Their method uses an open-source image analysis software (ImageJ, https://imagej.nih.gov/ij/) to segment nevus from background based on thresholds of colour saturation, intensity and hue, thereby estimating the area occupied by the nevus.
      From a test-retest analysis of 25 pairs of fundus photographs obtained at the same visit, they estimated that their method is reliable in detecting changes in nevus area of ≥ 0.7mm
      • Kivelä T.
      • Eskelin S.
      Transformation of nevus to melanoma.
      . Applied to photographs from a sample of 87 eyes of 87 people followed annually for 5 years, their method had 50% greater sensitivity and 100% specificity for detecting nevus progression compared to standard photographic assessment by two independent ophthalmologists.
      Bontzos and colleagues’ method may prove to be a useful aid for detecting nevus growth, but it remains to be determined what amount or rate of change in nevus surface area suggests malignant change. Previous research has found that 30% of nevi enlarge without evidence of transformation.
      • Mashayekhi A.
      • Siu S.
      • Shields C.L.
      • Shields J.A.
      Slow enlargement of choroidal nevi: a long-term follow-up study.
      Fortunately, an expanding array of imaging modalities is available to assist in distinguishing malignant from benign melanocytic tumours, including ultrasonography, enhanced depth optical coherence tomography,
      • Shields C.L.
      • Kaliki S.
      • Rojanaporn D.
      • Ferenczy S.R.
      • Shields J.A.
      Enhanced depth imaging optical coherence tomography of small choroidal melanoma: comparison with choroidal nevus.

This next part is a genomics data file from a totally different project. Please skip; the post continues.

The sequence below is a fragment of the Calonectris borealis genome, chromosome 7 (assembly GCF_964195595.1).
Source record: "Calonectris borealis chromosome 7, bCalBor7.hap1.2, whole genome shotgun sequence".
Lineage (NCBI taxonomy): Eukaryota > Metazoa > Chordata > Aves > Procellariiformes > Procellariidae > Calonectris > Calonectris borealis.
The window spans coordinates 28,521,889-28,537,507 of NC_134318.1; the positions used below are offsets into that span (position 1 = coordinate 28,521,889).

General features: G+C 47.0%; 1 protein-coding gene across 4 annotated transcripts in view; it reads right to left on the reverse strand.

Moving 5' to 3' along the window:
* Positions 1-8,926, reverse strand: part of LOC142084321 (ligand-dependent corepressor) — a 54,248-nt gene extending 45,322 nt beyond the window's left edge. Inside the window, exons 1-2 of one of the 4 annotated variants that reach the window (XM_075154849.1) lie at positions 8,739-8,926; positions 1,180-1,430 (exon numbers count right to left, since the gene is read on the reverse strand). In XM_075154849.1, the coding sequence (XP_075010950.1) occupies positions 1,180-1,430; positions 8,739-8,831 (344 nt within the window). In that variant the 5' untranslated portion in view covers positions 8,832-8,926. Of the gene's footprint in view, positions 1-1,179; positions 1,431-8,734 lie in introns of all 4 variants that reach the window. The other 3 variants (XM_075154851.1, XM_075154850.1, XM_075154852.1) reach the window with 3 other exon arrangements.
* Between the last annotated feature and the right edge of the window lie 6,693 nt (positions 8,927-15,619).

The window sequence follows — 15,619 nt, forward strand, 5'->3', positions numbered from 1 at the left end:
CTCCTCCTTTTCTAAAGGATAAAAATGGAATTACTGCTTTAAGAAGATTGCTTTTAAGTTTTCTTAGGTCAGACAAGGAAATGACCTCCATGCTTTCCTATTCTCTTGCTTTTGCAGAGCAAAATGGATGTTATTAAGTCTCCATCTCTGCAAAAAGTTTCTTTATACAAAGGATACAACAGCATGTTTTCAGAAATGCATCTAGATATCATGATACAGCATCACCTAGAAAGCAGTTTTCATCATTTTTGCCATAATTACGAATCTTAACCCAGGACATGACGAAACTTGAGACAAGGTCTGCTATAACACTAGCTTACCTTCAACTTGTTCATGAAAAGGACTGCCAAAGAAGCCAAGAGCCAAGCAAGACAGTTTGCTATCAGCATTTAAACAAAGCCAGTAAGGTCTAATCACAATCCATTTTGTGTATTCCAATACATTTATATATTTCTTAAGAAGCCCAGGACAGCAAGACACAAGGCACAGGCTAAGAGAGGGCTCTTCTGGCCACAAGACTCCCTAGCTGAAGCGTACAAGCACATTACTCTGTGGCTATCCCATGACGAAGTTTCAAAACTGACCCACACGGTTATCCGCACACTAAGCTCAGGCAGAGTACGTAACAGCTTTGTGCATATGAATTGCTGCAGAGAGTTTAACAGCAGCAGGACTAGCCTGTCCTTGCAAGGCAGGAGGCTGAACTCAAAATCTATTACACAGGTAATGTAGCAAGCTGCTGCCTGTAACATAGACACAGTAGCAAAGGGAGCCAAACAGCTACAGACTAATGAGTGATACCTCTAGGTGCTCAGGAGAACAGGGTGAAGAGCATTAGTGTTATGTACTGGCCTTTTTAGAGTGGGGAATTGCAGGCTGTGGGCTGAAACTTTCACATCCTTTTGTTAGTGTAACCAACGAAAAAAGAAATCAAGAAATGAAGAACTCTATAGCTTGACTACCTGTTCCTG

fundus autofluorescence,
      • Albertus D.L.
      • Schachar I.H.
      • Zahid S.
      • Elner V.M.
      • Demirci H.
      • Jayasundera T.
      Autofluorescence quantification of benign and malignant choroidal nevomelanocytic tumors.
      and optical coherence tomography angiography.
      • Garcia-Arumi Fuste C.
      • Peralta Iturburu F.
      • Garcia-Arumi J.
      Is optical coherence tomography angiography helpful in the differential diagnosis of choroidal nevus versus melanoma.
      Optical coherence tomography angiography (OCTA) is a noninvasive imaging technique that provides quantitative information about vessel density and blood flow within the retina and choroid.
      • de Carlo T.E.
      • Romano A.
      • Waheed N.K.
      • Duker J.S.
      A review of optical coherence tomography angiography (OCTA).
      Through repeated B-scans, variations in reflectivity, phase shift, or phase variance can be used to create microvascular flow maps.
      • Spaide R.F.
      • Klancnik Jr., J.M.
      • Cooney M.J.
      Retinal vascular layers imaged by fluorescein angiography and optical coherence tomography angiography.
      • Zhang A.
      • Zhang Q.
      • Chen C.L.
      • Wang R.K.
      Methods and algorithms for optical coherence tomography-based angiography: a review and comparison.
      Flow maps from different segmentation slabs can be obtained, which include the superficial capillary plexus (SCP), intermediate capillary plexus (ICP), deep capillary plexus (DCP), and choriocapillaris slabs.
      • Park J.J.
      • Soetikno B.T.
      • Fawzi A.A.
      Characterization of the middle capillary plexus using optical coherence tomography angiography in healthy and diabetic eyes.
      • Hwang T.S.
      • Zhang M.
      • Bhavsar K.
      • et al.
      Visualization of 3 Distinct Retinal Plexuses by Projection-Resolved Optical Coherence Tomography Angiography in Diabetic Retinopathy.
      Two general OCTA scanning methods are available in the form of spectral-domain (SD) and swept-source (SS) technology that differ in the type of light source and detector used.
      • Potsaid B.
      • Baumann B.
      • Huang D.
      • et al.
      Ultrahigh speed 1050nm swept source/Fourier domain OCT retinal and anterior segment imaging at 100,000 to 400,000 axial scans per second.
      SS technology allows for higher scanning speeds and greater light penetration into deeper tissues such as the choroid and choriocapillaris.
      • Ploner S.B.
      • Moult E.M.
      • Choi W.
      • et al.
      TOWARD QUANTITATIVE OPTICAL COHERENCE TOMOGRAPHY ANGIOGRAPHY: Visualizing Blood Flow Speeds in Ocular Pathology Using Variable Interscan Time Analysis.